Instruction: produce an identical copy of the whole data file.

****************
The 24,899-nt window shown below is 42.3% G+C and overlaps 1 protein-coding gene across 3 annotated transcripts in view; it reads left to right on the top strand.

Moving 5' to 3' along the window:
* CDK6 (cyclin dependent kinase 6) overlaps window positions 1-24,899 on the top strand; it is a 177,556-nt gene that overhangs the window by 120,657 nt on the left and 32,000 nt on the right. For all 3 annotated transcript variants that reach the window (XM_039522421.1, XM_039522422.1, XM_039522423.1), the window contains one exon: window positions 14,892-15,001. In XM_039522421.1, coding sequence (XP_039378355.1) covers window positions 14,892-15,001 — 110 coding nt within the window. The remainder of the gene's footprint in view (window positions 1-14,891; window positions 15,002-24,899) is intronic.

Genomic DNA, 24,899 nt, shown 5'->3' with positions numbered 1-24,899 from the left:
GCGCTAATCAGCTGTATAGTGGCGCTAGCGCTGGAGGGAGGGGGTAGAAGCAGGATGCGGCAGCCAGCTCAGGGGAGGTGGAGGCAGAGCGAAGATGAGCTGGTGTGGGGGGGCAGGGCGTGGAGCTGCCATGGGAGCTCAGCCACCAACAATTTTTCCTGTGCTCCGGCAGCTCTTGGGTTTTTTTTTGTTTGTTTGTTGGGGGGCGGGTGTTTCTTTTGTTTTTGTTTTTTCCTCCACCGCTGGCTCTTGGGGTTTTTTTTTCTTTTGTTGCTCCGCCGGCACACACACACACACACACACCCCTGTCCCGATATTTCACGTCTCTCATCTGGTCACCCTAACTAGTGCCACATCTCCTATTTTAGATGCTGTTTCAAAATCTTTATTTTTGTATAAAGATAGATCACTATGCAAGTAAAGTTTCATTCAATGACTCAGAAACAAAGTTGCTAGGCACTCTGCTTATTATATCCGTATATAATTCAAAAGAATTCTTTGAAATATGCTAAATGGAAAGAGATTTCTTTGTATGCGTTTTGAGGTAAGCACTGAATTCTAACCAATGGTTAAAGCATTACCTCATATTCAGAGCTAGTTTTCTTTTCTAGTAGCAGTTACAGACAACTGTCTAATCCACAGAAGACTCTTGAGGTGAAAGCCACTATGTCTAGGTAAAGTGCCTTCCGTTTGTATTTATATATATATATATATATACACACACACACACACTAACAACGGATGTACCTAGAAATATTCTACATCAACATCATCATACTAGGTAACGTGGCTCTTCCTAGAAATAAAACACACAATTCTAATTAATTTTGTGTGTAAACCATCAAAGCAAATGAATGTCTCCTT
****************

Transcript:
The 24,899-nt window shown below is 42.3% G+C and overlaps 1 protein-coding gene across 3 annotated transcripts in view; it reads left to right on the top strand.

Moving 5' to 3' along the window:
* CDK6 (cyclin dependent kinase 6) overlaps window positions 1-24,899 on the top strand; it is a 177,556-nt gene that overhangs the window by 120,657 nt on the left and 32,000 nt on the right. For all 3 annotated transcript variants that reach the window (XM_039522421.1, XM_039522422.1, XM_039522423.1), the window contains one exon: window positions 14,892-15,001. In XM_039522421.1, coding sequence (XP_039378355.1) covers window positions 14,892-15,001 — 110 coding nt within the window. The remainder of the gene's footprint in view (window positions 1-14,891; window positions 15,002-24,899) is intronic.

Genomic DNA, 24,899 nt, shown 5'->3' with positions numbered 1-24,899 from the left:
GCGCTAATCAGCTGTATAGTGGCGCTAGCGCTGGAGGGAGGGGGTAGAAGCAGGATGCGGCAGCCAGCTCAGGGGAGGTGGAGGCAGAGCGAAGATGAGCTGGTGTGGGGGGGCAGGGCGTGGAGCTGCCATGGGAGCTCAGCCACCAACAATTTTTCCTGTGCTCCGGCAGCTCTTGGGTTTTTTTTTGTTTGTTTGTTGGGGGGCGGGTGTTTCTTTTGTTTTTGTTTTTTCCTCCACCGCTGGCTCTTGGGGTTTTTTTTTCTTTTGTTGCTCCGCCGGCACACACACACACACACACACCCCTGTCCCGATATTTCACGTCTCTCATCTGGTCACCCTAACTAGTGCCACATCTCCTATTTTAGATGCTGTTTCAAAATCTTTATTTTTGTATAAAGATAGATCACTATGCAAGTAAAGTTTCATTCAATGACTCAGAAACAAAGTTGCTAGGCACTCTGCTTATTATATCCGTATATAATTCAAAAGAATTCTTTGAAATATGCTAAATGGAAAGAGATTTCTTTGTATGCGTTTTGAGGTAAGCACTGAATTCTAACCAATGGTTAAAGCATTACCTCATATTCAGAGCTAGTTTTCTTTTCTAGTAGCAGTTACAGACAACTGTCTAATCCACAGAAGACTCTTGAGGTGAAAGCCACTATGTCTAGGTAAAGTGCCTTCCGTTTGTATTTATATATATATATATATATACACACACACACACACTAACAACGGATGTACCTAGAAATATTCTACATCAACATCATCATACTAGGTAACGTGGCTCTTCCTAGAAATAAAACACACAATTCTAATTAATTTTGTGTGTAAACCATCAAAGCAAATGAATGTCTCCTT